As thousands of children in Los Angeles walk to school Wednesday as part of a nationwide campaign to encourage kids to walk and bike, parents worry it’s not safe enough for children to cross streets to get there.
Many want crossing guards at schools but there isn’t enough money to hire and assign them, even at locations where a crossing guard is needed.
An estimated 18,000 school kids from about 80 schools in and around Los Angeles will walk to school on Wednesday for Walk to School Day. The campaign encourages parents and children to walk to school for personal health, to build community, and to help relieve traffic.
“A very manageable walk for an elementary school child is about a quarter of a mile,” said Margot Ocanas, pedestrian coordinator for the L.A. Department of Transportation.
Ocanas said a lot of elementary-aged school children in Los Angeles live within a quarter mile of campus but most are driven to school. She thinks it’s a habit forming or mind-shift change for parents to start walking their children to school instead of driving.
“There’s this perception of complete un-safety with parents,” she said. “Some of it is valid and some of it’s just – they’re taking a generalized approach.”
To ease some of that fear and to manage the dangerous intersections, the city assigns paid, adult-crossing guards to intersections near schools that qualify based on traffic surveys.
There are 507 intersections that qualify for a school crossing guard but only 66 percent of them are manned. That means there are 174 locations where traffic is heavy, dozens of children are crossing the street, and the L.A. Department of Transportation has determined a crossing guard is needed – but there aren’t enough crossing guards to go around.
“The ones that qualify, they are put on the list,” said Sgt. Kimmi Porter with the L.A. DOT. “At this time, due to staffing, we don’t have enough guards to put at every intersection.
Officials at L.A. DOT say they need about $3 million in order to staff every location that qualifies for a crossing guard. The department is hiring 40 new crossing guards this year but that will only put a dent into the wait list.
In general, intersections qualify for a crossing guard if there are at least 500 vehicles that pass through the intersection, plus 20 children crossing within a one-hour period during the peak morning and afternoon drive times, said Porter.
Last month, Denise Gonzalez, who has two children attending Baldwin Hills Elementary School, called the L.A. DOT to request a crossing guard at the intersection of South Ridgeley Drive and Sunlight Place, across from the campus. She said a motorcycle driver in September hit a parent while he walked his daughter to school.
“They don’t stop at the stop sign,” she said. “They just go through and our little ones are trying to get across the street and it’s unsafe.”
Baldwin Hills Elementary School technically faces Rodeo Road, a busy and congested street in the mornings. There isn’t a stop sign, street light, or cross walk at the corner of Rodeo Road and Ridgeley Drive, where the school sits.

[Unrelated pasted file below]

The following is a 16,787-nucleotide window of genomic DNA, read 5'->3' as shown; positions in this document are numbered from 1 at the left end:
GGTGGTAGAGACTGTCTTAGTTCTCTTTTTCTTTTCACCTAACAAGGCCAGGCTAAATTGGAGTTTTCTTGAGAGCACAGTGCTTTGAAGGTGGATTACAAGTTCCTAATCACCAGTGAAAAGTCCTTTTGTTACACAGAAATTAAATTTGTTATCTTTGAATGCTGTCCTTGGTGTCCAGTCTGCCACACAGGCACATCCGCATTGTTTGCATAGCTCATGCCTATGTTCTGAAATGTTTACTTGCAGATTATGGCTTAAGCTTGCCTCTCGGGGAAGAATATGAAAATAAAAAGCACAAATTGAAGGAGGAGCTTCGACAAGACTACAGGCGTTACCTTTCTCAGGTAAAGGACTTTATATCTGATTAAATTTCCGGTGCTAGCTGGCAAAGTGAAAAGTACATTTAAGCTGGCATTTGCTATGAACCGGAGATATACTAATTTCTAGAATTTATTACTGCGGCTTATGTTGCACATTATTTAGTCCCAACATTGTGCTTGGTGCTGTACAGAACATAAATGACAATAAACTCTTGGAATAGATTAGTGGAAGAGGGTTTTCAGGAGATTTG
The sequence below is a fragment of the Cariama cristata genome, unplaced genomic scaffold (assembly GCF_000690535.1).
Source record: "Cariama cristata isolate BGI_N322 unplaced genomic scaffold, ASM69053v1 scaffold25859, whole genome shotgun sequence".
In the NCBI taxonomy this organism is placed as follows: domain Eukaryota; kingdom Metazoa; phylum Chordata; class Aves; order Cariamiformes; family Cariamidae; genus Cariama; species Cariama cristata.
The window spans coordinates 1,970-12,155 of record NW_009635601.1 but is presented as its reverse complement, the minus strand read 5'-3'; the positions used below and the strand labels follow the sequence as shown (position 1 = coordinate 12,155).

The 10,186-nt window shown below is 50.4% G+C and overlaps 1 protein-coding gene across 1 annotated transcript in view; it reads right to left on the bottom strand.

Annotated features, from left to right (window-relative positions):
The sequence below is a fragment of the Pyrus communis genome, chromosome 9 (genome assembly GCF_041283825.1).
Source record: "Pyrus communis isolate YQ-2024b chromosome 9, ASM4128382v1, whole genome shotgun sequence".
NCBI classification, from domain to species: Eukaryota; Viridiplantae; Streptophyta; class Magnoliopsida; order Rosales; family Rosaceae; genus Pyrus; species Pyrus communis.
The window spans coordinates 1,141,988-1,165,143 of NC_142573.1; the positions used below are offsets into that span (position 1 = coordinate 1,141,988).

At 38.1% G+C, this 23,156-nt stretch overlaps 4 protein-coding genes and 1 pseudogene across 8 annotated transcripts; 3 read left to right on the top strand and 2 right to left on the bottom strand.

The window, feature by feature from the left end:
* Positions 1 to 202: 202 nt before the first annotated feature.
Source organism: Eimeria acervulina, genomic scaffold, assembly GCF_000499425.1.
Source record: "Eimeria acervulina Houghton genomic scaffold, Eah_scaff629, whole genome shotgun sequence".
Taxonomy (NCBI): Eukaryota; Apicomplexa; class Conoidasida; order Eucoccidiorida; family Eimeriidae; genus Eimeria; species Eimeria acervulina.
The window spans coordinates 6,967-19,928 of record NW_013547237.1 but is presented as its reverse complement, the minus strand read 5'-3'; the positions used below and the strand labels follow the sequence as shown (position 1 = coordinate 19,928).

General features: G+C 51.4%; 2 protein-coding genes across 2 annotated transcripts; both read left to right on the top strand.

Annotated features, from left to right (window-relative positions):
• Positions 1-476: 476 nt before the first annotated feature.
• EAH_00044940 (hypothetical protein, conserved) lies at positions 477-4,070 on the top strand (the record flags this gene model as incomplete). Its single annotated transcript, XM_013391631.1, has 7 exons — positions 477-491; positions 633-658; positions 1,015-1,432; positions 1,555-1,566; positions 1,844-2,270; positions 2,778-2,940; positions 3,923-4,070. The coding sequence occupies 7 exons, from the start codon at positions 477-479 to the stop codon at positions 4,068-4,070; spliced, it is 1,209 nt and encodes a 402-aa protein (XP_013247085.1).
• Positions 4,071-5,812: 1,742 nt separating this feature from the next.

Because of the long line of vehicles on that road and impatient drivers who turn left against traffic, parents and students are directed to enter school on the Ridgeley Drive side.
Gail Brown is a parent volunteer who helps set up orange traffic cones each school day morning to guide parents dropping off their kids at school. But she said, sometimes parents will pull over to the curb and tell their kids to run across the short street to the school’s entrance gate.
“When people are running late, they just do what’s convenient for them,” Brown said.
Brown said parents at the Baldwin Hills Elementary have been trying for a few years to get a crossing guard assigned to neighborhood intersection at S. Ridgeley and Sunlight Pl.
But this won’t be the year either. L.A. DOT’s Sgt. Porter said the school didn’t meet the department’s traffic count criteria to qualify for a crossing guard.
She said during a recent traffic count, there were only 154 vehicles that drove through the intersection with 53 children crossing in one hour during the morning drive time. In the afternoon, there were 96 vehicles with 28 children crossing.
Porter said the parents could ask police with the L.A. Unified School District for increased traffic enforcement patrols or they could petition to the city’s transportation department for traffic control signs or some type of controlled crosswalk, such as flashing pedestrian lights. But for now, it’s up to the school and concerned parents to educate drivers, other parents and children about safe habits.
Gonzalez was disappointed but said she would "continue to bug them.”
A new city pilot program called Safe Passages that uses safety volunteers to stand along common school walking routes to watch children could augment the crossing guard program, according to officials at L.A. DOT. The pilot will launch at at middle school and could expand to ten other schools.
Crosswalk-related accidents have raised concerns about pedestrian safety near schools. KPCC would like to know what the crosswalks are like near your child's school? Become a KPCC source and tell us.